During the Democratic National Convention, on July 27, my fellow Wake the Vote peer, Sophia, and I attended a special event called the Hispanic Caucus. We had no idea what was in store prior to that incredible opportunity. Sophia and I, both originating from Hispanic backgrounds and cultures, were excited to hear prominent speakers such as former United States Secretary of the Interior, Ken Salazar, and Congresswomen Linda Sanchez and Michelle Grisham Lujan. To our surprise, even DOLORES HUERTA was present. The former labor leader and social justice activist had previously spoke at Wake Forest in the Fall of 2015!
Much of the event focused on the importance of the Latino Vote in the 2016 election. Dr. Matt A. Barreto from UCLA’s Political Science Department presented key information regarding the crucial voter bloc. A fascinating part of Dr. Barreto’s presentation was a slide he presented called “Current State of the race”. It was a chart depicting the Latino presidential vote as of July 2016 and a “vote by day during RNC Convention”. Votes for Trump started at 17 on Day 1 and decreased each day until Day 4 with a whopping 12. To contrast those statistics, Clinton’s votes increased accordingly during the RNC; Day 1: 72, Day 2: 74, Day 3: 75, and Day 4: 76. Interestingly enough, according to the same source of Latino Victory Project, 81 % of people said the crowd chanting “build the wall” is disturbing and encourages discrimination against immigrants and Latinos.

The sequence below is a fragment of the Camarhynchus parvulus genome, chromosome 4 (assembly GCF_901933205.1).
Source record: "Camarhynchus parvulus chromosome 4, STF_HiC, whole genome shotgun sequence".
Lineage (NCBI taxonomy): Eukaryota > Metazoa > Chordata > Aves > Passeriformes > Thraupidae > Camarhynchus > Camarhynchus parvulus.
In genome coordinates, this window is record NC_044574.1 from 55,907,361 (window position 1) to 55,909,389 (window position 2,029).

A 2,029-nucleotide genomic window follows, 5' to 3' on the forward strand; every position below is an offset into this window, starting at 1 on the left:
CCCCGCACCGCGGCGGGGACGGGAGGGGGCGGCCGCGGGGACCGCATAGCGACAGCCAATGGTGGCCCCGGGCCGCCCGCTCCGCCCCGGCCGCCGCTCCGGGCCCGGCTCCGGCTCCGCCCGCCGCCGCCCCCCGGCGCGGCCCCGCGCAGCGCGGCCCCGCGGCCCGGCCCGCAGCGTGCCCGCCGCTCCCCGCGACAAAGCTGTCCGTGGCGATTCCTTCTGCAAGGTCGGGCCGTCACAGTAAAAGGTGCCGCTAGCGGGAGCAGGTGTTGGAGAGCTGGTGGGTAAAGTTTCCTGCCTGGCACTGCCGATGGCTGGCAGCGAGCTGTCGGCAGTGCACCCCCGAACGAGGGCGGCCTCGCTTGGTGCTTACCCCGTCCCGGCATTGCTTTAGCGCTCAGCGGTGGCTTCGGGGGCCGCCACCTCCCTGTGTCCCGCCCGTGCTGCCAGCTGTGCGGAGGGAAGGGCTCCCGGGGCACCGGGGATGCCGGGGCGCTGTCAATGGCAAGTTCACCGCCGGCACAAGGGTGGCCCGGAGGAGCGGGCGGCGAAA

These statistics led me to the question of “Why are Latinos so supportive of Clinton?” and “What does the “us” in “fighting for us” resemble?”. Essentially, Hillary Clinton has been able to attract the Latino vote because her campaign recognizes their strength in numbers and their importance in America’s rich, multi-faceted culture. HRC’s campaign focuses on college affordability, wages, climate change, increased access to health insurance, and increased support for K-12 education. Regardless of if you are an undocumented student, or if your family has lived in the United States for decades, these issues speak to the Hispanic population. Comprehensive immigration reform is a crucial issue in this election, and I personally project that HRC will win this election due largely to her stance on immigration and her determination to make the lives of immigrants living in America easier and safer.
-Daniella Maria Feijoo